It's often been said that the scariest words in the English language were "Mike Wallace is here to see you."
The man who inspired that fear -- through his aggressive interviewing style that could resemble a cross-examination -- has died. The longtime "60 Minutes" correspondent was 93. A CBS spokesman says Wallace died last night at a care facility in Connecticut where he had lived in recent years.
His career spanned 60 years -- but he became best known after he was the first to be hired for "60 Minutes" when it went on the air in 1968. He became known as a reporter who spent hours preparing for interviews, and then putting his subject on the spot with a skeptical follow-up question.
He could be equally tough on public and private behavior -- grilling top Nixon White House aide John Erlichman as the Watergate scandal unfolded in 1973 -- and then, years later reducing Barbra Streisand to tears as he mocked her decades of psychoanalysis.
Among those who tried to take Wallace on in court was retired Gen. William Westmoreland, who sought $120 million for a 1982 documentary about the war in Vietnam. Westmoreland dropped the libel suit in 1985 after a long trial.
Wallace once said he didn't think he had an unfair advantage over his subjects. He said someone he interviews "lives with his subject matter every day. All I'm armed with is research."
Three-quarters of a century after Mike Wallace graduated from the University of Michigan, his name and his contributions live on at the Ann Arbor school.
Wallace came to Michigan from Brookline, Mass. He reported for the student-run newspaper The Michigan Daily and did radio work as well, graduating in 1939.
Wallace continued to befriend the university, lending support to the Knight-Wallace Fellowship program that gives mid-career journalists opportunities to explore subjects of interest to them.
Wallace donated the Wallace House to the program as a homelike gathering place for participants.
Wallace gave the Bentley Library his papers from the 1950s, and in 2006 he gave the school papers from his CBS career.
Key dates and events in the career of "60 Minutes" correspondent Mike Wallace:
-- 1940s: Wallace begins his news career as radio news writer for the Chicago Sun.
-- 1949: Wallace appears in a show called "Majority Rules" using his given name, Myron Wallace.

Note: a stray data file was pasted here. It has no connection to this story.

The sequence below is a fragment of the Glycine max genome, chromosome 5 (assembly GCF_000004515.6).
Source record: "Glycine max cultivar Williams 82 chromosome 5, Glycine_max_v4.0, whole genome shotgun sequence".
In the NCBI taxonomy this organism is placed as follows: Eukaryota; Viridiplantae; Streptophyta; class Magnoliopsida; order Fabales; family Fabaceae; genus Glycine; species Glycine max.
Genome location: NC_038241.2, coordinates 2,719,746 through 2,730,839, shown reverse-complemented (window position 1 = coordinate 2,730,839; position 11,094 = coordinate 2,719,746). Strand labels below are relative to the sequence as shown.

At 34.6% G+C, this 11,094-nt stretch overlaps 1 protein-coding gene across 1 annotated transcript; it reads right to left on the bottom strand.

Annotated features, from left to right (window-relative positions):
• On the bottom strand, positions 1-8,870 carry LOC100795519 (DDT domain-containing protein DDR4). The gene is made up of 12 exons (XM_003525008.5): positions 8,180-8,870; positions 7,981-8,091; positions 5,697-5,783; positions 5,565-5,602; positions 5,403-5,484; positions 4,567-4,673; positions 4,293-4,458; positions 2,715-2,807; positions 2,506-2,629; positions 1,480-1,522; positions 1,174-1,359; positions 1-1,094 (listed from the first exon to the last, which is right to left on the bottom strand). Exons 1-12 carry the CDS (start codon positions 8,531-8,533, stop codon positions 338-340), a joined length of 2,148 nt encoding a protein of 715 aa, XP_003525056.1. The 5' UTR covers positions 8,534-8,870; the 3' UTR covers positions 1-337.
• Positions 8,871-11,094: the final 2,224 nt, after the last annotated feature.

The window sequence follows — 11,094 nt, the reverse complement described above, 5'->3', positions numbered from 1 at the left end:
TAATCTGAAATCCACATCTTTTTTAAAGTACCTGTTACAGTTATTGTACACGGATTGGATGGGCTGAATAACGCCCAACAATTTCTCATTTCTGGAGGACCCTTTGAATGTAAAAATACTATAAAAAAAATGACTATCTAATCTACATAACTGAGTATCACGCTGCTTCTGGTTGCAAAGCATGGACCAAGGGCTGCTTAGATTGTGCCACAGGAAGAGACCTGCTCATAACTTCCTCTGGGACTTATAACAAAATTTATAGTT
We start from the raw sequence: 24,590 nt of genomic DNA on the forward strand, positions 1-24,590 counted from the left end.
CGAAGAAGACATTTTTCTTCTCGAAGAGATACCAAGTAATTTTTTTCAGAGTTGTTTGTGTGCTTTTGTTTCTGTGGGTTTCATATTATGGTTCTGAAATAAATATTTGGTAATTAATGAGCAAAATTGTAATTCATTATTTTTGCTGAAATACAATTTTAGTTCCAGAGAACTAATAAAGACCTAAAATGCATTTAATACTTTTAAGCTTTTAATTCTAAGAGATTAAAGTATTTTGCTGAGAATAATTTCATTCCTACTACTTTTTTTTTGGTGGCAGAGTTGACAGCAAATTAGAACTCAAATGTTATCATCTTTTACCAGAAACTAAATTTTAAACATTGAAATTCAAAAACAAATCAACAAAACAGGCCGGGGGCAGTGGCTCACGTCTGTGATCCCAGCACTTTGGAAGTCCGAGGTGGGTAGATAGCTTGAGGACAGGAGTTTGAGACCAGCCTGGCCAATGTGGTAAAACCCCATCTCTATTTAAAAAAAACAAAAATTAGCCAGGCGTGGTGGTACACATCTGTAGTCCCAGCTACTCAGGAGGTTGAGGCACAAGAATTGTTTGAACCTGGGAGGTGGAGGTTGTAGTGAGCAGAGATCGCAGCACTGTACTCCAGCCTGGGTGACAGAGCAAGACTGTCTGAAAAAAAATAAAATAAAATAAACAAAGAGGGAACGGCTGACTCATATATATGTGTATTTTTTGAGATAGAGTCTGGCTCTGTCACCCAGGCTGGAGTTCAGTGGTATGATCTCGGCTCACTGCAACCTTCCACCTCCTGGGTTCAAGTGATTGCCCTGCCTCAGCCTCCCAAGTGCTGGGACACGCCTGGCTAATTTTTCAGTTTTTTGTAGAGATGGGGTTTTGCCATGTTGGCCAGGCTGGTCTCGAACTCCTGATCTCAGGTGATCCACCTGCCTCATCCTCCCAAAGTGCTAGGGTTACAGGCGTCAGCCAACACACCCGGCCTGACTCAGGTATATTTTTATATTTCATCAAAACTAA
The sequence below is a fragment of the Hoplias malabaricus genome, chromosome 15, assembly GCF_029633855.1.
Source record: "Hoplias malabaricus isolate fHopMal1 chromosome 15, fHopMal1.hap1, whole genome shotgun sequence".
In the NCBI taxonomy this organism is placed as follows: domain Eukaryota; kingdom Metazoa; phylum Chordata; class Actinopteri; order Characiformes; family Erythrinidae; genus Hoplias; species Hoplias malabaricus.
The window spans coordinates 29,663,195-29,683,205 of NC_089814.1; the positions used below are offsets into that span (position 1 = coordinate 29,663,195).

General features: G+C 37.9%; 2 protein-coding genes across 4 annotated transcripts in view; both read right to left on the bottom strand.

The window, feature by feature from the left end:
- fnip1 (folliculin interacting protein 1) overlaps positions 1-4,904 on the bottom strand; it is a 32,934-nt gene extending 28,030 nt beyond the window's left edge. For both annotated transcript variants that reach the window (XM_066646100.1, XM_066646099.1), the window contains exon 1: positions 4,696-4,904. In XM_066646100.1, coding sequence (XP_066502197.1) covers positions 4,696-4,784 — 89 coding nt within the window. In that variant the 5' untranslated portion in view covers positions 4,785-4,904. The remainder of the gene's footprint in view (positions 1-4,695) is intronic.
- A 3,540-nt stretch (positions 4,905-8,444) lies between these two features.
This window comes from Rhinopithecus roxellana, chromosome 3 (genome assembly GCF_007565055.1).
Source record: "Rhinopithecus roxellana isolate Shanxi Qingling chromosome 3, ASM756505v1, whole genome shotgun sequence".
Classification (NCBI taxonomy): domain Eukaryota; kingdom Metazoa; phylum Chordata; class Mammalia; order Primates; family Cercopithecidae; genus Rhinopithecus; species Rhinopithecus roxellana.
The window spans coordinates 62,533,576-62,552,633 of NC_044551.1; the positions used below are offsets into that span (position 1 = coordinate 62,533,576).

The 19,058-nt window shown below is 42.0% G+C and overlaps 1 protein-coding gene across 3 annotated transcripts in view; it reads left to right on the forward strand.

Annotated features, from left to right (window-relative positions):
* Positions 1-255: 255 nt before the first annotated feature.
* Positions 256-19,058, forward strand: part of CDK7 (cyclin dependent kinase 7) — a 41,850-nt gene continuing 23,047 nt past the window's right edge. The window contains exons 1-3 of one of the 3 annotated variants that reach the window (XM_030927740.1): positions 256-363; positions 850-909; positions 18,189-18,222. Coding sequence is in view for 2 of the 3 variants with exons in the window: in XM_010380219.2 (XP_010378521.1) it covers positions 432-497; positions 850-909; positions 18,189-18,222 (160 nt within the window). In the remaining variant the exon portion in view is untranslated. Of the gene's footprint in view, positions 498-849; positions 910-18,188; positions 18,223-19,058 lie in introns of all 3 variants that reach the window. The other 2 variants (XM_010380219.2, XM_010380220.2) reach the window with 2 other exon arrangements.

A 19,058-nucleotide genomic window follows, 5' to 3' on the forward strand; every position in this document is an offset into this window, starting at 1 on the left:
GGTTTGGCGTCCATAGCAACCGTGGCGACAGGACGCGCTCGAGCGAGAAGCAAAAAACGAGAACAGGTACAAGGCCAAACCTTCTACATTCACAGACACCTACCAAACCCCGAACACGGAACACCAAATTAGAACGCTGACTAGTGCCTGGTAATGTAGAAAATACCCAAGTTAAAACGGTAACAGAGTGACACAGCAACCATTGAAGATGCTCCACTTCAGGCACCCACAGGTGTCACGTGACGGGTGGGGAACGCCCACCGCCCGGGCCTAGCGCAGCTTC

-- 1951: Wallace begins working at CBS.
-- 1950s: "Night Beat," a series of one-on-one interviews that first brought Wallace recognition for his style of questioning, begins airing on a local New York station. It later airs on ABC.
-- 1959: "The Hate That Hate Produced," a highly charged program that Wallace helped create about the Nation of Islam that was later criticized as biased and inflammatory, airs.
-- 1963: Wallace becomes a full-time newsman for CBS.
-- 1968: Wallace is hired when late CBS News producer Don Hewitt puts together staff of "60 Minutes."
-- 1970: Wallace wins first Peabody award at "60 Minutes" and second of five overall for the show's general excellence.
-- 1977-78: "60 Minutes" reaches top 10 in ratings for first time, where it remains for years.
-- 1979: During the Iranian hostage crisis, Wallace asks Iran's Ayatollah Khomeini what he thought about being called "a lunatic" by Egyptian President Anwar Sadat. Khomeini answers by predicting Sadat's assassination.
-- 1982: CBS airs a documentary that accuses retired Gen. William C. Westmoreland and others of deliberately underestimating enemy troop strength during the Vietnam War. Westmoreland sues Wallace and the network for libel. He later drops the lawsuit but only after years of legal wrangling. Wallace says the case brought on depression that put him in the hospital for more than a week.
-- 1999: "The Insider," a film based in part on a 1995 "60 Minutes" story about tobacco industry whistle-blower Jeffrey Wigand, premieres. Christopher Plummer stars as Wallace, who was unhappy with the film, in which he was portrayed as caving to pressure to kill a story about Wigand.
-- 2006: Wallace retires as a regular correspondent for the show.
-- 2008: "60 Minutes" airs Wallace's last interview, with Roger Clemens on his alleged steroid use.